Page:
Education Law §2590-h(2-a)(b) does not specify what information an EIS must include in analyzing the impact of a school closing or significant change in school utilization on the affected students and community, and DOE is afforded a “considerable measure of discretion in this regard.”  Mulgrew v. Bd. of Educ. of the City School Dist. of the City of New York, __ AD3d __, 2010 WL 2605944 (1st Dept 2010).  However, regardless of what information is required in an EIS, DOE must, at a minimum, address each of the statute’s requirements, including the ramifications or impact of a proposed action on the community and students.  To that extent, noticeably missing from the EIS created by DOE in this matter is any information relating to where P.S. 94 students who would otherwise have attended class at M188 would be served, or the ability of those alternative schools or locations to accommodate them (see Education Law 2590-h[2-a][b][vi]; seealsoMulgrew v. Bd. of Educ. of the City School Dist. of the City of New York, __ AD3d __, 2010 WL 2605944 [1st Dept 2010]).[8]  In addition, DOE indicates that it strives to align the grade levels of its District 75 students with the grade levels of the general education students in its buildings where possible, and that spreading District 75 schools across multiple sites that are shared with other schools helps “ensure that District 75 students have an opportunity for integration with and exposure to their general education peers.”  Accordingly, information pertaining to what programs, classes or opportunities, if any, new P.S. 94 fourth and fifth grade students would have had at M188 and might be impacted should have been addressed in the EIS, but was not (seee.g.Mulgrew v. Bd. of Educ. of the City School Dist. of the City of New York, 28 Misc.3d 204 [Sup. Ct. 2010] [EIS inappropriate because it failed to provide information about specific programs existing at schools to be closed or phased out, or where the students at issue would be able to find such programs]).

DOE argues that it was not required to create an EIS for P.S. 94 because there was no “significant change in school utilization” for P.S. 94 within the meaning of Education Law §2590-h(2-a).  Specifically, DOE contends that since P.S. 94 will continue to exist and serve more students than it did in the 2009-2010 school year, albeit with new fourth and fifth grade students served elsewhere, its actions with respect to P.S. 94 do not constitute a “grade reconfiguration” or “phase-out” of the school.  DOE’s argument, however, ignores the fact that the expansion of Girls Prep admittedly involves a significant change in school utilization and is linked directly to the creation of additional space by placing new P.S. 94 fourth and fifth grade students in other buildings.  In a case such as this, where multiple public schools share the same building, the focus is necessarily on the change in utilization of the building, and thus the Chancellor was obligated by Education Law §2590-h(2-a)(b)(ii) to address in the EIS the impact of the expansion of Girls Prep on “any affected students.”  This would include the future fourth and fifth grade P.S. 94 students who would otherwise have been served in classes at the M188 building.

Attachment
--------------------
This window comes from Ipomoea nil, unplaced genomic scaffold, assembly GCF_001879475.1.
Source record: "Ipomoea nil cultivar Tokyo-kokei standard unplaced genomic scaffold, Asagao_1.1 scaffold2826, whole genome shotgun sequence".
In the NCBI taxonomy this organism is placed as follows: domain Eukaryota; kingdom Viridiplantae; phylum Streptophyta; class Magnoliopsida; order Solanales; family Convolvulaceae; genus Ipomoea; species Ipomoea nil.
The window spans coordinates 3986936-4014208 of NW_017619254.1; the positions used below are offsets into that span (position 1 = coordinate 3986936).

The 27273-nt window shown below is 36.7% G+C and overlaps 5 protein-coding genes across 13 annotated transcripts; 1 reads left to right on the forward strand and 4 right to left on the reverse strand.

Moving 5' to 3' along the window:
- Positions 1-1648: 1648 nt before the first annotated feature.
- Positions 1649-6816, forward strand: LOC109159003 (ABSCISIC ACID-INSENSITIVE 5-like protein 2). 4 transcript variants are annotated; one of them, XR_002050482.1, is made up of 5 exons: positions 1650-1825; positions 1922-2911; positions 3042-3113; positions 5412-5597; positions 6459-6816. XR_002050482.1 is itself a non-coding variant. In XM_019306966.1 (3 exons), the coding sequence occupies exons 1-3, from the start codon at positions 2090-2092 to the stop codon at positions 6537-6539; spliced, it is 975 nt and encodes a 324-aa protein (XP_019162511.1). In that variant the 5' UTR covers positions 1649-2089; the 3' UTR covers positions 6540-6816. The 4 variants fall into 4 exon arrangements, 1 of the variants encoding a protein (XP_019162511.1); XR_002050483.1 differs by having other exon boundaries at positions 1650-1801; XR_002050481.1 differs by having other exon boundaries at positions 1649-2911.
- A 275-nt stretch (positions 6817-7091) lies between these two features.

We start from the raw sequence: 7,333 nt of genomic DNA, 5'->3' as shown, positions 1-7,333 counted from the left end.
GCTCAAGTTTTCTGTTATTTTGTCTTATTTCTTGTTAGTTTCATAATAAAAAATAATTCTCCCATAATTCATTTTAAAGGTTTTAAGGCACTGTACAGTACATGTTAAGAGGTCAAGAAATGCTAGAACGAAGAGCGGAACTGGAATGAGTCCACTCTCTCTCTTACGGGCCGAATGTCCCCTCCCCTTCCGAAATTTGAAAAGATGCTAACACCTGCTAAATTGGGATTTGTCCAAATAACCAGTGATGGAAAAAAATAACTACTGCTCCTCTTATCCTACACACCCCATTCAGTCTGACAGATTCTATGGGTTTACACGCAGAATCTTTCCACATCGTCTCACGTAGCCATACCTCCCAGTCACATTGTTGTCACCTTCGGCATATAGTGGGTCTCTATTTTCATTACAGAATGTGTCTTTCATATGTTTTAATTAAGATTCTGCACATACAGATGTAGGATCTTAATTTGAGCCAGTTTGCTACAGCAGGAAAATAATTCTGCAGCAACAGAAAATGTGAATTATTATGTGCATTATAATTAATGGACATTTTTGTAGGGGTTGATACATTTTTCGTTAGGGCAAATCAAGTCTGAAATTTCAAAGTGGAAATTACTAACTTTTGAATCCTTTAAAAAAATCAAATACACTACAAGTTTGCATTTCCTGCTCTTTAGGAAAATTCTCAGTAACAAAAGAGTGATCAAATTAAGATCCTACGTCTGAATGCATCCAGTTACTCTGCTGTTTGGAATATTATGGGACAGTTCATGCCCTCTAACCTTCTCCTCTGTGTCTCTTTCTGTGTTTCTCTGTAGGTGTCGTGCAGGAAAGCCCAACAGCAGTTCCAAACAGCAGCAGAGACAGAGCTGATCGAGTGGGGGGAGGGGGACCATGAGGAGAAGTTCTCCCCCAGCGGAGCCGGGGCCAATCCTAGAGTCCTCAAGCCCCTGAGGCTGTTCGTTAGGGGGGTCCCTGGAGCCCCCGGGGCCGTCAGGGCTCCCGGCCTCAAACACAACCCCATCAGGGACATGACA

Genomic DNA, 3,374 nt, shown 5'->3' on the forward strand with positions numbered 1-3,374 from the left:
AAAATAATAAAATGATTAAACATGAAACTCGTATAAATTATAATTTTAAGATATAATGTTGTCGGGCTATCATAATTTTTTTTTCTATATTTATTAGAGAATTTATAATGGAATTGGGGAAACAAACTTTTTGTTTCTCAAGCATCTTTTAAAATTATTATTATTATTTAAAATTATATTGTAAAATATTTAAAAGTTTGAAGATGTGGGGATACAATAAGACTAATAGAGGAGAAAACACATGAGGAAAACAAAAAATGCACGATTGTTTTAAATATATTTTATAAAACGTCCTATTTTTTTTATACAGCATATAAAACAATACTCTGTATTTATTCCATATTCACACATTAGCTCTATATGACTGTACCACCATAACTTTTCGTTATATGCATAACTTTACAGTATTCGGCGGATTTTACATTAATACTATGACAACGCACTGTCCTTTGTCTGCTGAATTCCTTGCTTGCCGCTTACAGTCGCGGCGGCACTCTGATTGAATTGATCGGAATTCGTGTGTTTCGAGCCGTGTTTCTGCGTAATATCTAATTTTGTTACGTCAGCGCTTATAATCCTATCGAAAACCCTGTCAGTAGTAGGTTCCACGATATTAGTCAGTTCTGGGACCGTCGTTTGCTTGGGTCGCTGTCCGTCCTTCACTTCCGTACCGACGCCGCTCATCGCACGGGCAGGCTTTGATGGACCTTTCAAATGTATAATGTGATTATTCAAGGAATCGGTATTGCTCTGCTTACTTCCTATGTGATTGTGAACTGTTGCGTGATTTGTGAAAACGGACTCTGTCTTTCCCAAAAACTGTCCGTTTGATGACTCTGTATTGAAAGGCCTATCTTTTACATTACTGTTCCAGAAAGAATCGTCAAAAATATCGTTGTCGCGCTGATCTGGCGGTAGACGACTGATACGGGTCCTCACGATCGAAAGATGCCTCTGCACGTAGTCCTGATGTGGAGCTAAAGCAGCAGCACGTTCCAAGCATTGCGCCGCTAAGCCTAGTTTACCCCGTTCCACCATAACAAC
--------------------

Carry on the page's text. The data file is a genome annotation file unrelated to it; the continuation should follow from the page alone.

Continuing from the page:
In addition, DOE suggests that District 75 schools, like P.S. 94, should be excluded from the application of Education Law §2590-h(2-a).  Specifically, DOE maintains that, unlike general education schools, it often needs to re-locate programs and grades to accommodate the demand for District 75 seats, and it suggests that if it is required to comply with the statute’s requirements – which includes posting EISs at least six months in advance of the first day of school in the succeeding school year[9] – that it will lose the ability to effectively serve District 75 students.

Education Law §2590-h(2-a) requires that an EIS be created for any proposed school closing or significant change in school utilization for “any public school located within the city school district” (emphasis added).  District 75 schools are public schools that are located within the city school district, and Education Law §2590-h(2-a) does not except them from their application.  Accordingly, DOE’s contention that District 75 schools should be excluded is not supported by the plain language of the statute.